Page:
California man faces up to six years in jail for charges related to stealing 230 women's online identities to access information from their email and Facebook accounts.
A California man on Thursday pleaded guilty to hacking into more than 230 women's email accounts, and using the information he stole to commit online "sextortion" attacks and identity theft.
George Samuel Bronk, 23, of Citrus Heights now faces up to six years in jail after entering guilty pleas to seven felonies in charges such as computer intrusion, false impersonation, and possession of child pornography, according to the state attorney general's office which prosecuted the case in the Sacramento Superior Court. Bronk, who will have to register as a sex offender, will return to court on March 10 for further proceedings relating to his sentence, according to the attorney general's office.
"This case highlights the fact that anyone with an e-mail account is vulnerable to identity theft," said attorney general Kamala Harris, in a statement."One of the major goals of my office is to track down and prosecute every criminal who would stoop to stealing people's identities."
Bronk was arrested in October and had been held on $500,000 bail.
Between December 2009 and September 2010, Bronk hacked into email accounts and Facebook pages of users in 17 states and England by finding answers to the women's email questions in information they had posted on their Facebook sites. He targeted victims by scanning the popular social networking site for women who publicly posted their email addresses online, then contacted the women's email service providers and, while pretending to be the authorized user, claimed to have forgotten the password.
Bronk could correctly answer security questions by locating answers on the women's Facebook pages. Once he gained access, Bronk changed the password and locked out the victim, then searched the sent email for nude or semi-nude photographs and videos, which he often sent to the woman's entire address book list. Often, Bronk gained access to victims' Facebook accounts using the same password-change ploy, then posted the photographs to victims' Facebook pages and other sites, and commented on their friends' sites.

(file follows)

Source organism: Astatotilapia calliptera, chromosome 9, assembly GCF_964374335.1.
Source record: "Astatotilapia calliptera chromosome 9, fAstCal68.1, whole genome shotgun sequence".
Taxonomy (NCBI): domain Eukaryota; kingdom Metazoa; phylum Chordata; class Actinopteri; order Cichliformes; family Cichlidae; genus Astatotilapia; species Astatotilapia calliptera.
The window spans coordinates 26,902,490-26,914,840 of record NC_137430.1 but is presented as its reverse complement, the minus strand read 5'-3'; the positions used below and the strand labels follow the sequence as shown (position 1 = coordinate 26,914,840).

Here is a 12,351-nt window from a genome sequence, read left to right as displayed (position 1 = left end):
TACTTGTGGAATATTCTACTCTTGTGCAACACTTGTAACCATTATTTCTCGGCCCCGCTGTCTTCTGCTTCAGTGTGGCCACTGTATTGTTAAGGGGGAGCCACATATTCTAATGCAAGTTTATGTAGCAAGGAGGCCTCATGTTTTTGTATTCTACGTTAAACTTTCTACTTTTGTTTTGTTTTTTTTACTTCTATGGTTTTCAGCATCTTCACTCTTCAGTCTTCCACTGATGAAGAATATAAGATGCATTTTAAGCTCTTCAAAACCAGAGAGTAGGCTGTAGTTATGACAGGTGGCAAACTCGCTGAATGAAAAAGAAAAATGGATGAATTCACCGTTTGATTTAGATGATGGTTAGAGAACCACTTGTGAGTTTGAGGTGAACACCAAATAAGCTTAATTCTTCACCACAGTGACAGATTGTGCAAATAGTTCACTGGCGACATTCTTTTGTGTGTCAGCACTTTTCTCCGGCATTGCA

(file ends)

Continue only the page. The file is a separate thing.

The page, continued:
"For example, the hacker attached a pornographic picture of one victim in an e-mail and demanded sexually explicit video of her in return for not telling her parents about the pictures he had downloaded from her computer," said FBI special agent Tanith Rogers, one of the investigators, in November, when the FBI actively sought other victims.
The investigation began when a victim contacted the Connecticut State Police, which reached out to the California Highway Patrol (CHP) because of Bronk's apparent residence in the state. In September, California investigators found more than 170 files containing explicit photographs of women, and went on to email 3,200 questionnaires to potential victims after using location-tagging information embedded on the photographs within the hard drive to help identify the women. The FBI also urged potential victims to come forward.
Forty-six women responded, including one who described Bronk's actions as "virtual rape," said Harris.
The Sacramento Valley Hi-Tech Crimes task force, the CHP, and the Connecticut State Police joined the attorney general's office to investigate this case. Law enforcement agencies encouraged users to regularly change passwords, switch their security questions, and add numbers or special characters to increase security.
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